The Girl With the Most Cake

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The Girl With the Most Cake is a book of eleven poems (five previously published, six brand new) inspired by Courtney Love and her music. Through these poems, McMains channels Love’s persona, and imagines conversing with her about relationships, loss, gender, fairy tales, hunger, motherhood, aging, and more. The verses crackle with energy and are by turns angry, humorous, and tender. Recommended for fans of Megan Falley’s Bad Girls, Honey and Kiki Nicole’s Sullen Girl, as well as fans of Daphne Gottlieb, Amber Tamblyn, and Clementine von Radics.





can be glamorous and

still be a mess. You can

be an aging debutante in a

ripped dress, but there

will be no quiet sighing

for you. Rage, rage against

the dying of your youth.

Scream if you feel like it.

Cry as much as you want

to. Wear thick black eye

makeup and let your

tears make it bleed. Do

it in public. Make them

watch you fall apart.

Channel Frances Farmer.

-from "Over Cocktails, Courtney Love Tells Me About Aging"




First, girl. Mermaid of the great lakes

fishhooked by beauty’s cruelty. Streaks of blue and a seldom

smile. She, altar, I, offering. My guitar heart, my escape route.

-from "Courtney, Love, and the Ones We Couldn't Save"

Praise for The Girl With the Most Cake

In Eliza and Her Monsters, author Francesca Zappia wrote, “Broken people don't hide from their monsters. Broken people let themselves be eaten.” Nowhere does this quote ring more true than in the poems of The Girl with the Most Cake, where the poet uses the 90s icon Courtney Love as a repeating leitmotif. Through Courtney, the poet (and reader) are empowered to explore themselves, their generation (Gen X, Xennial, Millennial) as a whole, the promises (and disappointments) of youth and naïvety, and the myriad ways that male genius is provided more leeway to exist than its female counterpart, where ambition is equated to monstrousness. In these poems, find a collection of broken people, like one reflection grinning back from the shards of a splintered mirror. Find also the artistic hunger for cake—sweet, fake, light, celebratory, indulgent.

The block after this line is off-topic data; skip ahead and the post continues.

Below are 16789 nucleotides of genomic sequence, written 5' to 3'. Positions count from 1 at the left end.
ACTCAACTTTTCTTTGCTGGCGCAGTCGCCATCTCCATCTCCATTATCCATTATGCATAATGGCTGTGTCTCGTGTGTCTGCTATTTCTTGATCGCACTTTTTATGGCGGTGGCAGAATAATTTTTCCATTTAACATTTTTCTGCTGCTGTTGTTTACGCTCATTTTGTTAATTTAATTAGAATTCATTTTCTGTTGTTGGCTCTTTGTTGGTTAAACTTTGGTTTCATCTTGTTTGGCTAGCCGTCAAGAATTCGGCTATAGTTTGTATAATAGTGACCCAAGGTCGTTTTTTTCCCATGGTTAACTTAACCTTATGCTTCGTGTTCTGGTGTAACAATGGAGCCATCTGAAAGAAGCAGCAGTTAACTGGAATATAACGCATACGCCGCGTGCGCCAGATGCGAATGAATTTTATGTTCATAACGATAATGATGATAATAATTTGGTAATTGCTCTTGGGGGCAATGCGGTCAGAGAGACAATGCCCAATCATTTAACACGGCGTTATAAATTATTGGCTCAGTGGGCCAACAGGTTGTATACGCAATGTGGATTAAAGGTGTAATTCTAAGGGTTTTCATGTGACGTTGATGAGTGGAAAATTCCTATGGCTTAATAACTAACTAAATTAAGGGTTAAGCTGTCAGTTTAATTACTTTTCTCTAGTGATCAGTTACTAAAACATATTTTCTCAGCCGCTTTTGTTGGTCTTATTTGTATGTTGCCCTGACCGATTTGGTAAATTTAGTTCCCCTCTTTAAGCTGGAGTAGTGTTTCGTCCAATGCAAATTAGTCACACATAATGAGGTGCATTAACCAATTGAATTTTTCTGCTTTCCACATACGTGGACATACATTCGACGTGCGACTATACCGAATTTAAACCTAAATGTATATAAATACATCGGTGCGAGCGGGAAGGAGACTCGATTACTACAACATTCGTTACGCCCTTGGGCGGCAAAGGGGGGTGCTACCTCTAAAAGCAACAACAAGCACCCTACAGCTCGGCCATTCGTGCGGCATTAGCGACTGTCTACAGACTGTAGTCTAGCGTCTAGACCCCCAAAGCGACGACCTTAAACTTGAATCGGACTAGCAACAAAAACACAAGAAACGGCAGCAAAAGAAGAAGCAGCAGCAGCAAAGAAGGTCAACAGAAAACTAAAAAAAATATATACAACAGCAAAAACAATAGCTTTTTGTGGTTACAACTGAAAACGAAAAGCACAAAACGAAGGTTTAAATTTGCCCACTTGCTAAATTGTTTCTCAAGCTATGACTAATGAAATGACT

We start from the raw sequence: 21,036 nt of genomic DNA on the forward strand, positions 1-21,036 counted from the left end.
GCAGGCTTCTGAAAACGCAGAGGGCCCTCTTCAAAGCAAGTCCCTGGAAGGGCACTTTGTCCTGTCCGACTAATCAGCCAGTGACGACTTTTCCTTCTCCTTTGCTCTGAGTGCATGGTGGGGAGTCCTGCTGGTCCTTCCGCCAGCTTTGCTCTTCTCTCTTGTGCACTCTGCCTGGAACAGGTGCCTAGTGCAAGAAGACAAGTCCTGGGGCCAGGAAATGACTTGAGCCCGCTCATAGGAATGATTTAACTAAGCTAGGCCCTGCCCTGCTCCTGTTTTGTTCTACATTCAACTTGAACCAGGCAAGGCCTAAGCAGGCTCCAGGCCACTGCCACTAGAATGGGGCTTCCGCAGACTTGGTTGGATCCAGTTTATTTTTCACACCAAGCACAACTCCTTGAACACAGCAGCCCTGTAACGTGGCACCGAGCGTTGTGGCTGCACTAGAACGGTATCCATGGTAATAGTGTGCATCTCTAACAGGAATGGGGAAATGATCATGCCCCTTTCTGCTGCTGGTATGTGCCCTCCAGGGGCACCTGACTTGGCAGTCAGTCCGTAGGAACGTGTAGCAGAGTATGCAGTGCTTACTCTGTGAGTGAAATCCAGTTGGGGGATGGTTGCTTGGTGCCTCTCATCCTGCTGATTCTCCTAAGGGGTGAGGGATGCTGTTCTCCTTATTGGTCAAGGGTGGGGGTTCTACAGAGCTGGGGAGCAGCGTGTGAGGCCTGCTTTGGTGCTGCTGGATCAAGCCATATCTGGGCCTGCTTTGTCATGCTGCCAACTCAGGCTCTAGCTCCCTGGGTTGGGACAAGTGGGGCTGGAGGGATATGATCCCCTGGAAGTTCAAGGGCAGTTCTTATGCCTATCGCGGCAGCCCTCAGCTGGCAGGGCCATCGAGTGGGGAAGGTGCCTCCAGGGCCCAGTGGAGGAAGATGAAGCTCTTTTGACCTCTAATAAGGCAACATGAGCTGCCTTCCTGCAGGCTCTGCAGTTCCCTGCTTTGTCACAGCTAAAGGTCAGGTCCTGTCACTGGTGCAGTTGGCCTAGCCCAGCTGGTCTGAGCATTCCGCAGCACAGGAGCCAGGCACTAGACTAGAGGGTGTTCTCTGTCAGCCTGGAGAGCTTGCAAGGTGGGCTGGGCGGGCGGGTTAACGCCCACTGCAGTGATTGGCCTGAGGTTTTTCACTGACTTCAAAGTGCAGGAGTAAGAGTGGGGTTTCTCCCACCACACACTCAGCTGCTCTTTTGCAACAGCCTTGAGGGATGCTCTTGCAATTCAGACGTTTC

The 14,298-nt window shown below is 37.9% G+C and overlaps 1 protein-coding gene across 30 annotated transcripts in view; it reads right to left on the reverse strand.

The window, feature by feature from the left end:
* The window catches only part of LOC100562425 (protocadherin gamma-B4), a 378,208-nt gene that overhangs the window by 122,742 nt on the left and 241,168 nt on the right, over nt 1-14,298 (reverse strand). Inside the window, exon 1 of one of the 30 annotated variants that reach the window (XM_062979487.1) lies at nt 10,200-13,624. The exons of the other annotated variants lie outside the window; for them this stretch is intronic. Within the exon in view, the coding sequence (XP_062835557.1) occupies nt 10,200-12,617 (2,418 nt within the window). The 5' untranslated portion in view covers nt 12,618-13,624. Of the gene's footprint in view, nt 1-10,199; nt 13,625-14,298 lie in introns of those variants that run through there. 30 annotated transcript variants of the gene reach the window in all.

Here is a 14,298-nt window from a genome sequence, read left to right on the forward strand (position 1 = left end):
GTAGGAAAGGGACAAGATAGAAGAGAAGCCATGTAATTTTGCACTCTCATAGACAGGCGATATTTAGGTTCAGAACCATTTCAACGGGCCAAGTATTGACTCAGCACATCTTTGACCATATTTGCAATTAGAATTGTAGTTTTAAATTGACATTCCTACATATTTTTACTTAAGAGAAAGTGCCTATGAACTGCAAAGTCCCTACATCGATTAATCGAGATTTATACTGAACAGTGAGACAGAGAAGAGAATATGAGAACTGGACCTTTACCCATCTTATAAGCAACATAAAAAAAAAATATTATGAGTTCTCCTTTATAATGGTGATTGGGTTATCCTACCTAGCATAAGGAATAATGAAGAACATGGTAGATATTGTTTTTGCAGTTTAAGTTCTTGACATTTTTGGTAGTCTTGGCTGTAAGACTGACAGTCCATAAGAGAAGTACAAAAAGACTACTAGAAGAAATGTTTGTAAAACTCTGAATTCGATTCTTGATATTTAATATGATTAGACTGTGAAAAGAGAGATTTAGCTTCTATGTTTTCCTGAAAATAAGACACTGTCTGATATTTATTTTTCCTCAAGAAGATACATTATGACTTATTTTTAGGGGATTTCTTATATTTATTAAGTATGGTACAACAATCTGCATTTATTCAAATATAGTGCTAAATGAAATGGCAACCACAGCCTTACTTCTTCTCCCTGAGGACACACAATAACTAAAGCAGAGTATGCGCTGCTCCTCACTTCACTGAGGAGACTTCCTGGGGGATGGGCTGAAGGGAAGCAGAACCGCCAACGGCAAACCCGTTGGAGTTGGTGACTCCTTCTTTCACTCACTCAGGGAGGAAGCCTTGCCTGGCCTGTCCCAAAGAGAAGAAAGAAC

-Allie Marini, writer; author of Here Comes Hell (dancing girl press) and Southern Cryptozoology (Hyacinth Girl Press)


In poems that celebrate both "plastic doll parts" and "bloody beating broken hearts", and advises those of us who will one day be old ladies to "be an acquired taste", this chapbook soothes like a bout of ugly angry-crying. From youthful sexuality to grief to motherhood, the responses of and to the body are discussed, and an understanding is reached through conversations with a wise persona of Courtney Love. Leaving the last page of The Girl With The Most Cake is to collapse into the windswept calm after a riotous storm.

-Kate Garrett, poet and editor; author of The saint of milk and flames (Rhythm & Bones Press) and You've never seen a doomsday like it (Indigo Dreams Press)

The Girl With the Most Cake is Jessie Lynn McMains’ nod to the mouthy grit of Courtney Love, to the insecurity that made her a voice for those of us who’d make it out of the 90s. The poems are about McMains as much as they’re about Love as much as they’re about anyone and that’s the kicker for this collection: in the angry growl, there’s also a half-cocked plan to survive, to come out of the corners we’ve been shoved into. Love made as many or more mistakes than most of us, and it’s why we love her – why we can love ourselves.

-Rachel Nix, poet; editor at cahoodaloodalingScreen Door Review, and Hobo Camp Review